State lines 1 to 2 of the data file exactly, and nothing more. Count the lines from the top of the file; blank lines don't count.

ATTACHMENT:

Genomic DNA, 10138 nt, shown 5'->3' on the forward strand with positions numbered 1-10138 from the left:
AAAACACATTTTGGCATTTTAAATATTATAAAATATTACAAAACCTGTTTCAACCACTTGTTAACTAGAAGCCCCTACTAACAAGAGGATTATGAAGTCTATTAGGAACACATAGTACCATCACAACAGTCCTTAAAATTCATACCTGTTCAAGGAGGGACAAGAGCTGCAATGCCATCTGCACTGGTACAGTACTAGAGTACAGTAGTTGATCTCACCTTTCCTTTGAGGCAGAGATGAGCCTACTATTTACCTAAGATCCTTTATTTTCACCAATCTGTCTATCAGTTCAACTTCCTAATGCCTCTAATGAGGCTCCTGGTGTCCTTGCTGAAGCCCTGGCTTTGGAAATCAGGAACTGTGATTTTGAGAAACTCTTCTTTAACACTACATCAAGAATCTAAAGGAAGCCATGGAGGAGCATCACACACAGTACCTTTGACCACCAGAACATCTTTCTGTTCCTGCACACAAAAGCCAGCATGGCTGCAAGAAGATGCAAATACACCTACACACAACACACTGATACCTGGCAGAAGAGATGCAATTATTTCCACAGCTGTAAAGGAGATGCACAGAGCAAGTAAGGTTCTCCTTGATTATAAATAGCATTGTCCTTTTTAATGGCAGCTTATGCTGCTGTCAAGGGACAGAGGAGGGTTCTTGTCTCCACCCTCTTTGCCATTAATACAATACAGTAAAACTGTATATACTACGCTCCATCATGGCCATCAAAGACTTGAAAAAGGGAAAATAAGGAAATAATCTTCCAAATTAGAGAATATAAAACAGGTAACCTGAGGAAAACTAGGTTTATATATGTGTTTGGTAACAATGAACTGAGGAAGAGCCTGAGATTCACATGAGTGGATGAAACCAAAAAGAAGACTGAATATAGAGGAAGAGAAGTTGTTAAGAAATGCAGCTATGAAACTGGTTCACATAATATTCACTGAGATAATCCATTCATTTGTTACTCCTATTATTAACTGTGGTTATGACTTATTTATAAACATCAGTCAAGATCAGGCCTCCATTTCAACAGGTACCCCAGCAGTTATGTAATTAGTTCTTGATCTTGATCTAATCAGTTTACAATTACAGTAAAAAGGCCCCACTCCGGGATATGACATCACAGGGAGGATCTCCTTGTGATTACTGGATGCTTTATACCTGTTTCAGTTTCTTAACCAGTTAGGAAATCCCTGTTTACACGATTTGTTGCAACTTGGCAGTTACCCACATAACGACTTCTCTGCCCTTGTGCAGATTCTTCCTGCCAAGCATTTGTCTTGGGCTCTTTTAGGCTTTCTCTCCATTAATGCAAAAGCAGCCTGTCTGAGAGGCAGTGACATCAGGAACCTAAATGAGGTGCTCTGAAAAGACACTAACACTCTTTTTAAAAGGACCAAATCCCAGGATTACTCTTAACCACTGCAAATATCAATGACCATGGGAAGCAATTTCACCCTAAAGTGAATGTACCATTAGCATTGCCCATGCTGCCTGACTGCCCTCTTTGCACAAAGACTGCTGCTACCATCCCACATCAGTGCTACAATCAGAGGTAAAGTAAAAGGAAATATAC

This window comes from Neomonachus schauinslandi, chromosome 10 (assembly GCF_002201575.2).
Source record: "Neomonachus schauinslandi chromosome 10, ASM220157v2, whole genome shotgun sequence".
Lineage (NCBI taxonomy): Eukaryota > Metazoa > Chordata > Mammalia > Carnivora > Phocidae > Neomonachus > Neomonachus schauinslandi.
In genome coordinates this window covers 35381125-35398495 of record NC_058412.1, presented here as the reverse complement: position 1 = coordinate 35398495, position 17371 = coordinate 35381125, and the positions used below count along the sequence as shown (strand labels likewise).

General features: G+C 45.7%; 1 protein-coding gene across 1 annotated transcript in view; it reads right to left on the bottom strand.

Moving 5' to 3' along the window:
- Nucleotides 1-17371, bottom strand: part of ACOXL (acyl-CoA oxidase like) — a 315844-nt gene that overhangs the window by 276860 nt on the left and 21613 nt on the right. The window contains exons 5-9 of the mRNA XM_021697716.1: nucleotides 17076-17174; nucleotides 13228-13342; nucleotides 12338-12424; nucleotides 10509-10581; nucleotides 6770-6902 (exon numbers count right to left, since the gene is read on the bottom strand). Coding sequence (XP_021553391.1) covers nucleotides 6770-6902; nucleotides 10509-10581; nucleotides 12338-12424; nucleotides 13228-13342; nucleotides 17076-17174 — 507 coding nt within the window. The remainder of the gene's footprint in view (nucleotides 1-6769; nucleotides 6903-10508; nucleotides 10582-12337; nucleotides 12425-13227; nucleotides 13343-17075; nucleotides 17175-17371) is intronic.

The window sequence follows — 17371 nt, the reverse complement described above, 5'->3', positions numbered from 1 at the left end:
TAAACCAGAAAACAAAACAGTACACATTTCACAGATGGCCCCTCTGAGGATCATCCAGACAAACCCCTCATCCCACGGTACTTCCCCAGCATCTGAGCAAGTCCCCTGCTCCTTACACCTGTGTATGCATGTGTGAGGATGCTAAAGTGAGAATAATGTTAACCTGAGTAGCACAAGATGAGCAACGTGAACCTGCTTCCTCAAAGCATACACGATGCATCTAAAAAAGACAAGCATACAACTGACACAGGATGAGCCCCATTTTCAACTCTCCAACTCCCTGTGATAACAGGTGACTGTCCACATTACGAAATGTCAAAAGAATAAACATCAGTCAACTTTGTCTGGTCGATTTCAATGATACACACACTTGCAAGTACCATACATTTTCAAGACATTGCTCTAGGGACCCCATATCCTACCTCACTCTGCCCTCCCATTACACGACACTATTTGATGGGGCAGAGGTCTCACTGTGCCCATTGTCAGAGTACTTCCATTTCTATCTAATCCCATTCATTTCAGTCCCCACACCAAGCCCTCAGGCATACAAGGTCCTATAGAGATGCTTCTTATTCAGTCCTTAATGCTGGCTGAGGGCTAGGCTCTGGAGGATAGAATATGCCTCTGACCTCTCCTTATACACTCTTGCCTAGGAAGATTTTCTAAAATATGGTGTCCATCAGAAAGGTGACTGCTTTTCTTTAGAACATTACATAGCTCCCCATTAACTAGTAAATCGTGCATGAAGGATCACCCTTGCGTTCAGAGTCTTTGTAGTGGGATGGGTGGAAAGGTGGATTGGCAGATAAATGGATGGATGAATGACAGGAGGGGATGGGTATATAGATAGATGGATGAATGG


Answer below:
Genomic DNA, 10138 nt, shown 5'->3' on the forward strand with positions numbered 1-10138 from the left:
AAAACACATTTTGGCATTTTAAATATTATAAAATATTACAAAACCTGTTTCAACCACTTGTTAACTAGAAGCCCCTACTAACAAGAGGATTATGAAGTCTATTAGGAACACATAGTACCATCACAACAGTCCTTAAAATTCATACCTGTTCAAGGAGGGACAAGAGCTGCAATGCCATCTGCACTGGTACAGTACTAGAGTACAGTAGTTGATCTCACCTTTCCTTTGAGGCAGAGATGAGCCTACTATTTACCTAAGATCCTTTATTTTCACCAATCTGTCTATCAGTTCAACTTCCTAATGCCTCTAATGAGGCTCCTGGTGTCCTTGCTGAAGCCCTGGCTTTGGAAATCAGGAACTGTGATTTTGAGAAACTCTTCTTTAACACTACATCAAGAATCTAAAGGAAGCCATGGAGGAGCATCACACACAGTACCTTTGACCACCAGAACATCTTTCTGTTCCTGCACACAAAAGCCAGCATGGCTGCAAGAAGATGCAAATACACCTACACACAACACACTGATACCTGGCAGAAGAGATGCAATTATTTCCACAGCTGTAAAGGAGATGCACAGAGCAAGTAAGGTTCTCCTTGATTATAAATAGCATTGTCCTTTTTAATGGCAGCTTATGCTGCTGTCAAGGGACAGAGGAGGGTTCTTGTCTCCACCCTCTTTGCCATTAATACAATACAGTAAAACTGTATATACTACGCTCCATCATGGCCATCAAAGACTTGAAAAAGGGAAAATAAGGAAATAATCTTCCAAATTAGAGAATATAAAACAGGTAACCTGAGGAAAACTAGGTTTATATATGTGTTTGGTAACAATGAACTGAGGAAGAGCCTGAGATTCACATGAGTGGATGAAACCAAAAAGAAGACTGAATATAGAGGAAGAGAAGTTGTTAAGAAATGCAGCTATGAAACTGGTTCACATAATATTCACTGAGATAATCCATTCATTTGTTACTCCTATTATTAACTGTGGTTATGACTTATTTATAAACATCAGTCAAGATCAGGCCTCCATTTCAACAGGTACCCCAGCAGTTATGTAATTAGTTCTTGATCTTGATCTAATCAGTTTACAATTACAGTAAAAAGGCCCCACTCCGGGATATGACATCACAGGGAGGATCTCCTTGTGATTACTGGATGCTTTATACCTGTTTCAGTTTCTTAACCAGTTAGGAAATCCCTGTTTACACGATTTGTTGCAACTTGGCAGTTACCCACATAACGACTTCTCTGCCCTTGTGCAGATTCTTCCTGCCAAGCATTTGTCTTGGGCTCTTTTAGGCTTTCTCTCCATTAATGCAAAAGCAGCCTGTCTGAGAGGCAGTGACATCAGGAACCTAAATGAGGTGCTCTGAAAAGACACTAACACTCTTTTTAAAAGGACCAAATCCCAGGATTACTCTTAACCACTGCAAATATCAATGACCATGGGAAGCAATTTCACCCTAAAGTGAATGTACCATTAGCATTGCCCATGCTGCCTGACTGCCCTCTTTGCACAAAGACTGCTGCTACCATCCCACATCAGTGCTACAATCAGAGGTAAAGTAAAAGGAAATATAC